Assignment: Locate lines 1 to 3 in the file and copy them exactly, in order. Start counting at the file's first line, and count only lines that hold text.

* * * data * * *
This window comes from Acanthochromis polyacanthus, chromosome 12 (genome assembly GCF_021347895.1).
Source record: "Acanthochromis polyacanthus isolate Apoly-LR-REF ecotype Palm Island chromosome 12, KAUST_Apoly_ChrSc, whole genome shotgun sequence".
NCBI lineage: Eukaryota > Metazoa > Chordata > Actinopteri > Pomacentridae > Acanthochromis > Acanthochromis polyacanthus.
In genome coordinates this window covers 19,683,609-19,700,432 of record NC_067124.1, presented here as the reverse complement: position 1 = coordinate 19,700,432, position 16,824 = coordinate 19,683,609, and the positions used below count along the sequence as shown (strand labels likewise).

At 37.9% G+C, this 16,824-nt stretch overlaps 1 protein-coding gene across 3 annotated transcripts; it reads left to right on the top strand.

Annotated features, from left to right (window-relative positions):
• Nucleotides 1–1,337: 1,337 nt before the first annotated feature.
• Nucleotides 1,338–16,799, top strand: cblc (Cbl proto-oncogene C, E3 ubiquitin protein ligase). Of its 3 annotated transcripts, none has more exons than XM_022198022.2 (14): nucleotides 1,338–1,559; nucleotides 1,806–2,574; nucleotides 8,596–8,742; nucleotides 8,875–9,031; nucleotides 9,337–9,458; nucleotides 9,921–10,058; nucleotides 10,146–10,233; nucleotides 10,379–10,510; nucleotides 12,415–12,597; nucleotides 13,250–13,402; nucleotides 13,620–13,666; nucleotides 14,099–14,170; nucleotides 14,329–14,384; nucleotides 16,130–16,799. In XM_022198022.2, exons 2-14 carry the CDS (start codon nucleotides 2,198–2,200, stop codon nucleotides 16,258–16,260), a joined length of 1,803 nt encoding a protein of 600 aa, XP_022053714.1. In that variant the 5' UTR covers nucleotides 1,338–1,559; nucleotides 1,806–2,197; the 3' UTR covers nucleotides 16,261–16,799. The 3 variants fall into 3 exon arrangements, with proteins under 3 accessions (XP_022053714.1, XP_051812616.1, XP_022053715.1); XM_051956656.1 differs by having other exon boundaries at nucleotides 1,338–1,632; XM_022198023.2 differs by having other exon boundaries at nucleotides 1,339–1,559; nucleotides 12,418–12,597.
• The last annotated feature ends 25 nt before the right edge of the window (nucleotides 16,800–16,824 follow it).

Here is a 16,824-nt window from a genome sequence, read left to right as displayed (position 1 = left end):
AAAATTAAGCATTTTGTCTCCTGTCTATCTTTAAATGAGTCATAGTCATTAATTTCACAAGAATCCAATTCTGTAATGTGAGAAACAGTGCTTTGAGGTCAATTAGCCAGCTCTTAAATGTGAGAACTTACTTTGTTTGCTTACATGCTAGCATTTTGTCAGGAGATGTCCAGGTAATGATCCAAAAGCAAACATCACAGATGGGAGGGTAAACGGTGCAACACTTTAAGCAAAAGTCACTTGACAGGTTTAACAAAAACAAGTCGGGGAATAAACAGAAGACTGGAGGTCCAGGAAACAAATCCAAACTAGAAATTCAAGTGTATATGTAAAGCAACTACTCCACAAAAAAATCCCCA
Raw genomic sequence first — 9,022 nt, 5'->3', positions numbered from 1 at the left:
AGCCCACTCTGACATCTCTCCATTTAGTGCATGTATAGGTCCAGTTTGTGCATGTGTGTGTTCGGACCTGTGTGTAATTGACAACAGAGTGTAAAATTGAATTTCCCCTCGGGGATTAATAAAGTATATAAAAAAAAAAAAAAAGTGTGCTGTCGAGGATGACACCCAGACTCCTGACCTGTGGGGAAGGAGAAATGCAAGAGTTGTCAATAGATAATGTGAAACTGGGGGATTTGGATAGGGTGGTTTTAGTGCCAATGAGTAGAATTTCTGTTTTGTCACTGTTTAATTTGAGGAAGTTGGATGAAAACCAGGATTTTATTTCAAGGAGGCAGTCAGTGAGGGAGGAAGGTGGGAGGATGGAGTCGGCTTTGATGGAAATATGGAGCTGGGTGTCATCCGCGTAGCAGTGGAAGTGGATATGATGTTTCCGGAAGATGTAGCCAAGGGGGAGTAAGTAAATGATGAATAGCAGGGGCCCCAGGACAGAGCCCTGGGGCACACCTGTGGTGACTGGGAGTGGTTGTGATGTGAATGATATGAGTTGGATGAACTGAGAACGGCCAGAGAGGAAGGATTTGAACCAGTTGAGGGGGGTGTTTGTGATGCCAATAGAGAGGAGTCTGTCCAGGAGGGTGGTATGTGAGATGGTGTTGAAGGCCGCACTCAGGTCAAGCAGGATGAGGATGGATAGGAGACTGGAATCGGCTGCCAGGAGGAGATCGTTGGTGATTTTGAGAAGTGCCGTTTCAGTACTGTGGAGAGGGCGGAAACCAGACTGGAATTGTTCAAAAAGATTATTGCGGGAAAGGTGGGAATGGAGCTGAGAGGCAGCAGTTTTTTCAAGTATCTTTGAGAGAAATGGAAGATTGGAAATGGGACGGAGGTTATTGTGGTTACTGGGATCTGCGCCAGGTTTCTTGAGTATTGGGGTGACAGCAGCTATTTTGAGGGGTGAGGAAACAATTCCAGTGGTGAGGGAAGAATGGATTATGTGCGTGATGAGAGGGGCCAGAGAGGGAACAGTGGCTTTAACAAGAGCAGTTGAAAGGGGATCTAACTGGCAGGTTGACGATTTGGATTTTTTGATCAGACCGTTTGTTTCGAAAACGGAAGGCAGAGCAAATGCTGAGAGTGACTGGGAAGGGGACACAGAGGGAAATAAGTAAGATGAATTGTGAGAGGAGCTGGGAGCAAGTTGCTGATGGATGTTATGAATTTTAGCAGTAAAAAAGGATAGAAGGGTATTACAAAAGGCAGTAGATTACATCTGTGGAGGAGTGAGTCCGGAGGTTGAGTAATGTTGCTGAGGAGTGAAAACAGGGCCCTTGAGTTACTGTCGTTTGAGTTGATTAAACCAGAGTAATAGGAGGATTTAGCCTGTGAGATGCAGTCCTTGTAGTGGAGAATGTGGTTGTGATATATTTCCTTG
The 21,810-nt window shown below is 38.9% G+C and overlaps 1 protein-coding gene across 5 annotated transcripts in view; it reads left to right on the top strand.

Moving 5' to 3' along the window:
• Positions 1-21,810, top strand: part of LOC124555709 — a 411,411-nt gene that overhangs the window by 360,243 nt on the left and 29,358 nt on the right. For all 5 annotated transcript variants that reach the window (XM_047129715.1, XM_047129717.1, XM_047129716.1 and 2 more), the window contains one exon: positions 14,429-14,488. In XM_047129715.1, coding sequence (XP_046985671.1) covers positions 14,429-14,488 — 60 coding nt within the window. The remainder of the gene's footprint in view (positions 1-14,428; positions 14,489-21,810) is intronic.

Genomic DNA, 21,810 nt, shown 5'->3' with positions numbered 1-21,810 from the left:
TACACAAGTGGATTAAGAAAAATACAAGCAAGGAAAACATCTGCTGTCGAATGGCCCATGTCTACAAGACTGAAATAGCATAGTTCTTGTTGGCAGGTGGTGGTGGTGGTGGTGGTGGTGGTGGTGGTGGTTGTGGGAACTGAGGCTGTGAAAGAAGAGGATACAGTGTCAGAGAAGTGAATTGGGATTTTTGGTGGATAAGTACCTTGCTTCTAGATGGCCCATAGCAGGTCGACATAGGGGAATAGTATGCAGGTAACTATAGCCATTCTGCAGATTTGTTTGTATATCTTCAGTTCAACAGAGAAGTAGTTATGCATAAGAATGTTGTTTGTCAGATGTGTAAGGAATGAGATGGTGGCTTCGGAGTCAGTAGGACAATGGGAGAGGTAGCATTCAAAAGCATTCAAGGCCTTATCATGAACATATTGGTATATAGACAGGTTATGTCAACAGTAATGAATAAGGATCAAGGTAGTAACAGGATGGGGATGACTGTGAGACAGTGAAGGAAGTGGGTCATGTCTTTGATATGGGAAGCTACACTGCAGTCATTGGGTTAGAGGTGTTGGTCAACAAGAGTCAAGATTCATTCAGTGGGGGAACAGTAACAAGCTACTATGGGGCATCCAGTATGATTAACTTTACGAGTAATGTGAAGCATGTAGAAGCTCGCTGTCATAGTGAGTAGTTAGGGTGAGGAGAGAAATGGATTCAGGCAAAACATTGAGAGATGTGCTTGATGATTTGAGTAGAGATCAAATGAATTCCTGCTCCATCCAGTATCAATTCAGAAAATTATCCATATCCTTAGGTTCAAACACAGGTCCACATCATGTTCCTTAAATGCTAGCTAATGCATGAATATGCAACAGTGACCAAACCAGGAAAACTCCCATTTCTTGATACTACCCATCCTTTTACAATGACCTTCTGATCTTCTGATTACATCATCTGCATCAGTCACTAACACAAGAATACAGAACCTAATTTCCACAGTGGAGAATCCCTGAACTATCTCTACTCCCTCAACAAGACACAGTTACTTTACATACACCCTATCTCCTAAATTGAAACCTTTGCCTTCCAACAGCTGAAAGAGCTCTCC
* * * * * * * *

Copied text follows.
This window comes from Acanthochromis polyacanthus, chromosome 12 (genome assembly GCF_021347895.1).
Source record: "Acanthochromis polyacanthus isolate Apoly-LR-REF ecotype Palm Island chromosome 12, KAUST_Apoly_ChrSc, whole genome shotgun sequence".
NCBI lineage: Eukaryota > Metazoa > Chordata > Actinopteri > Pomacentridae > Acanthochromis > Acanthochromis polyacanthus.